The role of dopamine in the modulation of ventilatory response to hypoxia is still discussed (3, 21, 37). The injection of haloperidol, an antagonist of D1 and D2 receptors, directly into the respiratory centers has no effect on HVR in conscious rats (3). However, some authors proposed that dopamine could modify the ventilatory drive to hypoxia. Normal animals exposed to acute hypoxia showed a decrease in the ventilatory drive after the injection of haloperidol that acts both on peripheral chemoreceptors and the central nervous system (21, 22, 37). However, a specific peripheral blockade of dopamine receptors by domperidone increased ventilatory drive from carotid bodies in hypoxia (21). Knockout mice with a deficient dopamine D2 receptor exposed to chronic hypoxia also showed a reduced carotid body sinus nerve activity probably counteracted by changes in other neurotransmitter systems, in peripheral chemoreceptors, and/or in the brainstem, allowing to them maintain HVR (44). More recently, a decrease in V̇i was found after haloperidol injection into hamsters during and following intermittent hypoxia (48).
Therefore, we evaluated the effects of hypoxia on V̇i in conscious pikas intermittently exposed to hypoxic burrows and control low-altitude (LA)- and HA-acclimatized rats. Then, assuming that nNOS and dopamine may play an important role in HVR and VAH, we hypothesized that SMTC (nNOS inhibitor) and haloperidol (dopamine antagonist) would decrease the V̇i of pikas at their living altitude and during a hypoxic challenge.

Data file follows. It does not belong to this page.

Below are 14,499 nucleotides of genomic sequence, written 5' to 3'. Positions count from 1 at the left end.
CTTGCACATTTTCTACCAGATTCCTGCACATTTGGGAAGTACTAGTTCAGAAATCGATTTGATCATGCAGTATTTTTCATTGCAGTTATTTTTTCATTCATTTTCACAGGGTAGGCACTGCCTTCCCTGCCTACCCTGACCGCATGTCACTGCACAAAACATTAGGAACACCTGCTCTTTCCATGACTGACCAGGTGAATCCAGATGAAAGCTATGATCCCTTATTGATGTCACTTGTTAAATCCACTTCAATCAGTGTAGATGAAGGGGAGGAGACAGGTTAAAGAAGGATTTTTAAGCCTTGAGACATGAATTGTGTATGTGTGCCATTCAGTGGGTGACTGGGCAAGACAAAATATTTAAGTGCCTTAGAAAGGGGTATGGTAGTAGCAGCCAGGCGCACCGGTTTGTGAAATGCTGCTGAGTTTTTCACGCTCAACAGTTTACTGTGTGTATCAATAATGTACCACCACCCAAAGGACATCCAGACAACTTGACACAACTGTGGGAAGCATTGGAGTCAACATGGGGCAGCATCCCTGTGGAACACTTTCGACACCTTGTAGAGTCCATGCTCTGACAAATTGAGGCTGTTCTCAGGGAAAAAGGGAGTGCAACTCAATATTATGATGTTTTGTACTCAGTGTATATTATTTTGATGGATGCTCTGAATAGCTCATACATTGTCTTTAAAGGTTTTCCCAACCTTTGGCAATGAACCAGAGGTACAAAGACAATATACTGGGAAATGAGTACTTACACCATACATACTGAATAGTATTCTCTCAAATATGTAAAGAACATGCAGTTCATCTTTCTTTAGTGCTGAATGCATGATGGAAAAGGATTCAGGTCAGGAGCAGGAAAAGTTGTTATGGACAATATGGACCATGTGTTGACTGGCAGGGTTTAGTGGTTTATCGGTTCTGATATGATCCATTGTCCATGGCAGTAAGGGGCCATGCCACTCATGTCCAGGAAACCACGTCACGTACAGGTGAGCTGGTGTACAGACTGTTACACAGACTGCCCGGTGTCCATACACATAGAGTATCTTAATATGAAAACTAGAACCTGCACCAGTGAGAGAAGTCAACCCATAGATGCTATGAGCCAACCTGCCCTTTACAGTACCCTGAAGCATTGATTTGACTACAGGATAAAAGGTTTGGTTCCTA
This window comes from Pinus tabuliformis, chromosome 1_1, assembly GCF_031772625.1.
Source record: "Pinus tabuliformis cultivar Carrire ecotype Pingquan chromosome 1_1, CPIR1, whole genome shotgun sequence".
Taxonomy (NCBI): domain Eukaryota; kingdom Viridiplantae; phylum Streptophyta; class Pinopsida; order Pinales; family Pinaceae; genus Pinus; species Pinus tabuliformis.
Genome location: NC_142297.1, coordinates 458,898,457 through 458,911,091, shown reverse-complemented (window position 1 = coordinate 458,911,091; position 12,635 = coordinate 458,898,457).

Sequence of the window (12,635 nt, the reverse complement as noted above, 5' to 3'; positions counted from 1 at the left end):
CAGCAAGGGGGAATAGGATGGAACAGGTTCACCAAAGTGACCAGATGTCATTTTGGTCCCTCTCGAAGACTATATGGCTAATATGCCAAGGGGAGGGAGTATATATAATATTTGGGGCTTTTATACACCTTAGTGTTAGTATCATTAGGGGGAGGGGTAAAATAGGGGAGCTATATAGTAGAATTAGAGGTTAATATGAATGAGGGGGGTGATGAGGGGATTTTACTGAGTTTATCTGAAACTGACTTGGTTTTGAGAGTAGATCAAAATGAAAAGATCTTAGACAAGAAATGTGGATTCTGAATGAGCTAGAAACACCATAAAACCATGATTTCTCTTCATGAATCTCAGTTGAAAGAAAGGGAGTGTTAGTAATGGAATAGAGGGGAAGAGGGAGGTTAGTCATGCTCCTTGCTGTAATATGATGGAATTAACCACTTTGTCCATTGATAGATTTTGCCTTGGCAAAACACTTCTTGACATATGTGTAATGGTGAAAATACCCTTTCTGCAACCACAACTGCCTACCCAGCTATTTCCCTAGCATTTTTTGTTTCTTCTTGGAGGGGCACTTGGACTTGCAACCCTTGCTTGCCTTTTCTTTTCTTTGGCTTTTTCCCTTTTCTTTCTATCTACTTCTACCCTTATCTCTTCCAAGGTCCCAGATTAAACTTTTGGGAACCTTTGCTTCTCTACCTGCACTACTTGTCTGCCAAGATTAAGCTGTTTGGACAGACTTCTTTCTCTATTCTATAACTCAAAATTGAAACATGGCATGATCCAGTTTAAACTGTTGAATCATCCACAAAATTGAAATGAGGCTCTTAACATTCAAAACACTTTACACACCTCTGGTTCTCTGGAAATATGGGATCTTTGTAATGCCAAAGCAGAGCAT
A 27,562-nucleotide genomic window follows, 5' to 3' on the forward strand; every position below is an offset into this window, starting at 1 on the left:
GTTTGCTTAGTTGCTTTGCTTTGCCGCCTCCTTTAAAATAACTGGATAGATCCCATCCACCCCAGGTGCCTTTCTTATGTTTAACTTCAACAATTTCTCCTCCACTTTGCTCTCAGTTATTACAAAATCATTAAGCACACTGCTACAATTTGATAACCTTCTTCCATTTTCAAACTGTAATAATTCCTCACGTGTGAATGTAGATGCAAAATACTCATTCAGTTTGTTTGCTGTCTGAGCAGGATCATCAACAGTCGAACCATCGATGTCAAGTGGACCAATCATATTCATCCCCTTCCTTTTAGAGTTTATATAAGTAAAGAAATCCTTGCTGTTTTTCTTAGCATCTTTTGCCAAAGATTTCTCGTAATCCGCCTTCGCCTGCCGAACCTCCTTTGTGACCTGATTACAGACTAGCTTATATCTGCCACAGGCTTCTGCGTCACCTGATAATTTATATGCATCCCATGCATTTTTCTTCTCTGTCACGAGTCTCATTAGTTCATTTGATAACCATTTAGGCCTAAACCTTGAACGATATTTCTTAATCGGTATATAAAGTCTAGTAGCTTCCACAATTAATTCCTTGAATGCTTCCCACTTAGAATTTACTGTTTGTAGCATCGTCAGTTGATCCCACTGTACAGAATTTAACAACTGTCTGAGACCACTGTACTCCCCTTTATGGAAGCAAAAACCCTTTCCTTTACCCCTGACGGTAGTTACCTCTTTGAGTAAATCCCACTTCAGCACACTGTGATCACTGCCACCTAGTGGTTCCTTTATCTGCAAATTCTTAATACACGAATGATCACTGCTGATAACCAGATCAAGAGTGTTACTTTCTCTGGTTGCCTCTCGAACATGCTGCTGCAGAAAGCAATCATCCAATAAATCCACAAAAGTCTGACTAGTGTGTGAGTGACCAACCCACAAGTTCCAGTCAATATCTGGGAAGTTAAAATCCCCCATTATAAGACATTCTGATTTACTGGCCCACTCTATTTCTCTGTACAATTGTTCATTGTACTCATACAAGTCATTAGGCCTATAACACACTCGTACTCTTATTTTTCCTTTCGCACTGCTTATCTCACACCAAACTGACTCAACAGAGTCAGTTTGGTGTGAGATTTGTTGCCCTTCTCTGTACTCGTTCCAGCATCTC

MATERIALS AND METHODS
Three experiments were done. In experiment A we assessed V̇i and HVR in pikas and LA rats at five different PiO2 (56 mmHg, 6,834 m; 80 mmHg, 4,611 m; 111 mmHg, 2,262 m; 149 mmHg, 0 m; 186 mmHg hyperoxia). This experiment was carried out in Xining (2,262 m, PiO2 = 111 mmHg, Qinghai Province, People's Republic of China). In experiment B we assessed the normal ventilatory response to hypoxia in pikas and HA rats acclimatized to the altitude of 4,611 m during 8 days. In experiment C we tested the effect of SMTC and haloperidol in pikas at two different PiO2 (56 and 80 mmHg). Experiments B and C were completed in the Hoh-Xil Station Laboratory (altitude, 4,611 m; Kekexili Reserve, Qinghai Province, People's Republic of China).
Wild pikas, weighing 100–150 g, were captured at an altitude between 4,600 and 4,750 m by traps in the Kekexili reserve (Hoh-Xil station) on the Tibetan Plateau, Tibet, People's Republic of China. The studies were conducted during the 7 days following the capture. The transfer from the Kekexili reserve to Xining was done by car and took one and a half days. During the travel the animals had food and water available ad libitum with few animals by cage. The male Wistar rats used for the experiments, weighing 150–180 g, were born and raised during 2 mo at Xining, Qinghai, People's Republic of China and, therefore, were moderately acclimatized to altitude. Kekexili reserve and Qinghai University authorities have given their agreement for all procedures conducted in animals. All the experiments were carried out following the Guiding Principles in the Care and Use of Animals (23).